Applying the same numbers as I did for the Roman Grain Trade in my blog E+6 (I know they are just estimates), Athens would need to import 83’000 tons of grain per year. Almost 2’000 Kyrenia-size freighters would be required for such a job. In the 4th century BC, there were also some freighters with a cargo capacity of 100 tons (in Roman times the average freighter was even larger and carried 300 tons - some super freighters even 3’000 tons). Bigger freighters would reduce the number of ships to 830 p.a. Still significant!. We have no data on the size of the ships Philipp II captured in 340 BC.. But their total cargo was somewhere between 35– 90% of Athens’ import from the Black Sea. No wonder they went war. The supply of grain was vital for Athens’ survival and could not be compromised.

Athens long Walls linking it to Piraeus


The importance of food safety for Athens also solved one of the puzzles I never got my head around in High School. I always wondered why Piraeus was such a big harbour and why the Athenian Statesman Pericles built the long walls linking Athens to Piraeus. Whilst these walls were palisades mostly made from wood and stamped earth, their construction was a major effort. Nobody undertakes such a project for nothing. Food safety was Athens’ overriding policy goal and its leaders did whatever it took to guarantee it. Be it building a fleet that had no rivals, alliances with as many states as possible as the Delian League , building a big harbor with large warehouses or constructing protective walls from Athens to Piraeus.


We learnt last year where the grain from Magna Graecia came from. It was shipped from ports like Syracuse, Sibari or Taranto. In the Black Sea, the main producer for Athens was the Bosporan Kingdom on and to the west of the Crimea. Originally established in the 7th and 6th century BC as colonies from Miletus (we are going to be in Miletus in week 2), several of these colonies merged into the Bosporan Kingdom to defend themselves against Scythian raids. The lands around the Sea of Azov are fertile but flat. With their raids, the Scythian neighbours extracted large tributes from these Greek agrarian communities. By uniting, the young kingdom could build walls and hire its own cavalry to keep the Scythians at bay. The tactics worked well for several centuries and made the Bosporan community very wealthy. Athens took the extraordinary step to make the Bosporan Kings honorary Athenian citizens – a privilege that was only bestowed on few. The Bosporus Kings were also firm allies to the Roman Empire.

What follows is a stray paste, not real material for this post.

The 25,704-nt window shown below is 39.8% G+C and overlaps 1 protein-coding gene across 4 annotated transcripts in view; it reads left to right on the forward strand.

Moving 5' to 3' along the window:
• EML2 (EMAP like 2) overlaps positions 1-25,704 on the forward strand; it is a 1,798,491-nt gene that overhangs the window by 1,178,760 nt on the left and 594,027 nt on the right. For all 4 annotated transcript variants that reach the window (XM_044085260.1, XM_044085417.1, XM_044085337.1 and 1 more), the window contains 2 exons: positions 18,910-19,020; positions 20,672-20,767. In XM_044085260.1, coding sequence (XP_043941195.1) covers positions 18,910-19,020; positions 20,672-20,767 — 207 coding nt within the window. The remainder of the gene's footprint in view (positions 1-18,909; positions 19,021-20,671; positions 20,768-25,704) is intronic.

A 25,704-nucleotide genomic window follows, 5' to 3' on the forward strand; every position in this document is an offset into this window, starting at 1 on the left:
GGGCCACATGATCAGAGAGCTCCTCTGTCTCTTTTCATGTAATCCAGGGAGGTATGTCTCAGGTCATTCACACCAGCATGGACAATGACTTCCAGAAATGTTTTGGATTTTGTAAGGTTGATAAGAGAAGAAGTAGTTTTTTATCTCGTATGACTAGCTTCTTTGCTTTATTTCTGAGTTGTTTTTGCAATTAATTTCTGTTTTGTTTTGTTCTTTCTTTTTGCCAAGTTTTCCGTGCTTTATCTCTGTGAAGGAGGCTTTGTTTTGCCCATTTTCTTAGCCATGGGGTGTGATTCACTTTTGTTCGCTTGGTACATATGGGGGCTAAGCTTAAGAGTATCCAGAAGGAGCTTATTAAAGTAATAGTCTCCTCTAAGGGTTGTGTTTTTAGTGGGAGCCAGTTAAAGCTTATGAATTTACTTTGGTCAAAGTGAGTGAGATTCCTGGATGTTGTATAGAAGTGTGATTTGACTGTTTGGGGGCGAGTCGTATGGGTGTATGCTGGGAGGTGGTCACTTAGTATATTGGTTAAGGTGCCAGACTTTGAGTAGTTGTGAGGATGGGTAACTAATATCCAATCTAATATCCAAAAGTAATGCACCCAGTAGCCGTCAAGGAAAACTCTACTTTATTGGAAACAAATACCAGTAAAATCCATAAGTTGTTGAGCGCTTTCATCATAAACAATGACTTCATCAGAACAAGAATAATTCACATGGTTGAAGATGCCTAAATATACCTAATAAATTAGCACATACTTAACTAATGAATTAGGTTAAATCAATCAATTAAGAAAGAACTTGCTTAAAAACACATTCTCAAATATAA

View from the old Acropolis of Panticapaeum (Kerch) - one of the Kingdom's lead towns


The prosperity of the Bosporan Kingdom outlasted Athens’ by several hundred years. When Athens' silver mines depleted by 330 BC, it lost power. But the Macedonian Kings developed new silver mines in the north of Greece and replaced Athens as key customers. In the 2nd century BC Rome stepped into their shoes. The grain trade from the Black Sea thus survived for over 1’000 years. Cities like Perinthos or Byzantion made a living from it. When it came to an end, one vanished – the other got propelled into a different league by becoming Imperial Capital. But neither would have been created without Greece’s hunger for grain.